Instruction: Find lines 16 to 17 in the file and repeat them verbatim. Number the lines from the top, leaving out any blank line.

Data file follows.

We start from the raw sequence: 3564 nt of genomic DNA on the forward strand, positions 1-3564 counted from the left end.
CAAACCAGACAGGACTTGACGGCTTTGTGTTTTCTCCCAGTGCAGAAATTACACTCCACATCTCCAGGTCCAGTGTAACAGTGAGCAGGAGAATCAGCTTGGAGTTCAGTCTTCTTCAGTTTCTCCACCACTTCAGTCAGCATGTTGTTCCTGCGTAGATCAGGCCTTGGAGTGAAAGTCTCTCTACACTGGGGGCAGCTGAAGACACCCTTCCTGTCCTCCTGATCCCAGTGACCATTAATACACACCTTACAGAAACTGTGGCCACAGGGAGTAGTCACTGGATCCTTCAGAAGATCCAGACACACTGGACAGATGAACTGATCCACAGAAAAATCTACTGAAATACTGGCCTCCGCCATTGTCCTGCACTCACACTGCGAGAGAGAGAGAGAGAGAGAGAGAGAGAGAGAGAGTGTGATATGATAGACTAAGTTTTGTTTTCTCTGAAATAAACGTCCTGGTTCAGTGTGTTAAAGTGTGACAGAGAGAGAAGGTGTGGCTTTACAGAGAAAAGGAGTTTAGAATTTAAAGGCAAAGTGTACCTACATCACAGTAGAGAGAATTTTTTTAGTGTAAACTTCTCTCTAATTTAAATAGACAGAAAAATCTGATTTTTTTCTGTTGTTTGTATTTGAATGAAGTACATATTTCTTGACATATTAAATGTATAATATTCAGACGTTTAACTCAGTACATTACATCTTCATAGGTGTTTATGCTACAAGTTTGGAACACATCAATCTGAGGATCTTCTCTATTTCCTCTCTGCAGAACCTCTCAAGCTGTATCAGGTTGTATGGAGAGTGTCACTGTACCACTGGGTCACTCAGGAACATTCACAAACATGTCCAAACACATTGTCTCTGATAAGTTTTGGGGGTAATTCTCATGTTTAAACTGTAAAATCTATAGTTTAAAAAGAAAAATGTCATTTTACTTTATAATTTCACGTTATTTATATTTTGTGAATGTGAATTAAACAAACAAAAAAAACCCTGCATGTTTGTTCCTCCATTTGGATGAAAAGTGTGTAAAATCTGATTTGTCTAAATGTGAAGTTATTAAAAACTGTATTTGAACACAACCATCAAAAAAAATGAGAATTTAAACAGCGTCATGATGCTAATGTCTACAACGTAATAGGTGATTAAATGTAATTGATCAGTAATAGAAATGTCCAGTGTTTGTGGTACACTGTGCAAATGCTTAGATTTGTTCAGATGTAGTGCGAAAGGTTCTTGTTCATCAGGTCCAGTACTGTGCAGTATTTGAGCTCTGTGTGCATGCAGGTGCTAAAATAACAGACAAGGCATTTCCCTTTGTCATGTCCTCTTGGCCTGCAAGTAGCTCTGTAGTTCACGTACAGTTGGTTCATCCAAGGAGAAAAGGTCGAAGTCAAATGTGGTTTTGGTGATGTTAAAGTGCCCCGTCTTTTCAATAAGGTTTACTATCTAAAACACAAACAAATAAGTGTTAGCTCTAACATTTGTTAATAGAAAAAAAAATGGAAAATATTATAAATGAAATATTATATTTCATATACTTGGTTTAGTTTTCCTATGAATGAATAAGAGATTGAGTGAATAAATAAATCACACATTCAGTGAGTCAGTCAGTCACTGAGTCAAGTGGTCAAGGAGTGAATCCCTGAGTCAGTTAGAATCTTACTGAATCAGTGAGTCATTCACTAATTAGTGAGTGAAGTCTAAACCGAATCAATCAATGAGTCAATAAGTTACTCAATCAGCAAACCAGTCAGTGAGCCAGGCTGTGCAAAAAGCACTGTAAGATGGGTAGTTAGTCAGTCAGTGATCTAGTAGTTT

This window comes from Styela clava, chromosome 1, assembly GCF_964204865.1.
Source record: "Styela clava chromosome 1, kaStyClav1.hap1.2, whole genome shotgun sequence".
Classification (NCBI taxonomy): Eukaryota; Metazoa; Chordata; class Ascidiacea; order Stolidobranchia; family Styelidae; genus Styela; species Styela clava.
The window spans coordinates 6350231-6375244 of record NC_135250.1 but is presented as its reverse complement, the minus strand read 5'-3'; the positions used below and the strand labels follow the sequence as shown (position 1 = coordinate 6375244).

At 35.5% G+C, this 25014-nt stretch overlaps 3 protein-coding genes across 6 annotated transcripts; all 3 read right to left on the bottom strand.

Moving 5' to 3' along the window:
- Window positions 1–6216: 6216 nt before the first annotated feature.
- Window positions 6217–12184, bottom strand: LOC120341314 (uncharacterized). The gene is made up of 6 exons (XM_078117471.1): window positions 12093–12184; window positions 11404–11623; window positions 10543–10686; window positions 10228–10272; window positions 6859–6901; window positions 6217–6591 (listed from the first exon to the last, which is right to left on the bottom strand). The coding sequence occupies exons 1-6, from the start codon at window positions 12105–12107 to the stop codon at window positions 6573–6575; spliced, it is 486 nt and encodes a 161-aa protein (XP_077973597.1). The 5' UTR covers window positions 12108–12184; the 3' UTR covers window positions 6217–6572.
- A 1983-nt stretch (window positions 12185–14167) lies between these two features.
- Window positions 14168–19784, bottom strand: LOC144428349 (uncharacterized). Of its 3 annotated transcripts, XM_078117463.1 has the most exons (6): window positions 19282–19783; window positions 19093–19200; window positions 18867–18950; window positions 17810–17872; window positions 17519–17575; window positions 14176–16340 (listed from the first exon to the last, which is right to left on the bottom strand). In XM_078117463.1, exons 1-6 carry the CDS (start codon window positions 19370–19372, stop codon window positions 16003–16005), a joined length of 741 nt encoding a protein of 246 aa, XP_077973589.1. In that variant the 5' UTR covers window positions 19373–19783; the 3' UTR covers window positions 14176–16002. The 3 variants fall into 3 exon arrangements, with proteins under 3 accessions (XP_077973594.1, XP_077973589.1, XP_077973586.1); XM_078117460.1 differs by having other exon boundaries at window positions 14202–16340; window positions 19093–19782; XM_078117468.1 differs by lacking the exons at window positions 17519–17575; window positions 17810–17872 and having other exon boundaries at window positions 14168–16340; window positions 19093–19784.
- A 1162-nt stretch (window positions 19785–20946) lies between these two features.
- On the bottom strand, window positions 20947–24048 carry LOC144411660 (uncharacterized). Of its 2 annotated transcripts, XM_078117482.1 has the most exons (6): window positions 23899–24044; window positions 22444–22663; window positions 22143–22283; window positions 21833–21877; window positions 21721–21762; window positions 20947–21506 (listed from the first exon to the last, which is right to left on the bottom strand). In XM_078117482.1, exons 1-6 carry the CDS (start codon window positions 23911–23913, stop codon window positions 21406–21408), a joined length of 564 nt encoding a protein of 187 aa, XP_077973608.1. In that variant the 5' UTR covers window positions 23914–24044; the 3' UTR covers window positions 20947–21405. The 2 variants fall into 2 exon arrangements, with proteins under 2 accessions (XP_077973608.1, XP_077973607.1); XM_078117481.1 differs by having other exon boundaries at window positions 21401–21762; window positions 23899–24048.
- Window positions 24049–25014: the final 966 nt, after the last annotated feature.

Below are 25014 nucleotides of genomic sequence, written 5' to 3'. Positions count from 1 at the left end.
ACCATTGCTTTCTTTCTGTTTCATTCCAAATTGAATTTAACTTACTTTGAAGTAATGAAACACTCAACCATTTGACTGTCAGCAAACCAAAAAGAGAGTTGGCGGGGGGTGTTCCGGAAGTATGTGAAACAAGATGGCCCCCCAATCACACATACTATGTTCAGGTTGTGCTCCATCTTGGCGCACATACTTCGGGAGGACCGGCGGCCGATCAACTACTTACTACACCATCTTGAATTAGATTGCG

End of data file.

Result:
Below are 25014 nucleotides of genomic sequence, written 5' to 3'. Positions count from 1 at the left end.
ACCATTGCTTTCTTTCTGTTTCATTCCAAATTGAATTTAACTTACTTTGAAGTAATGAAACACTCAACCATTTGACTGTCAGCAAACCAAAAAGAGAGTTGGCGGGGGGTGTTCCGGAAGTATGTGAAACAAGATGGCCCCCCAATCACACATACTATGTTCAGGTTGTGCTCCATCTTGGCGCACATACTTCGGGAGGACCGGCGGCCGATCAACTACTTACTACACCATCTTGAATTAGATTGCG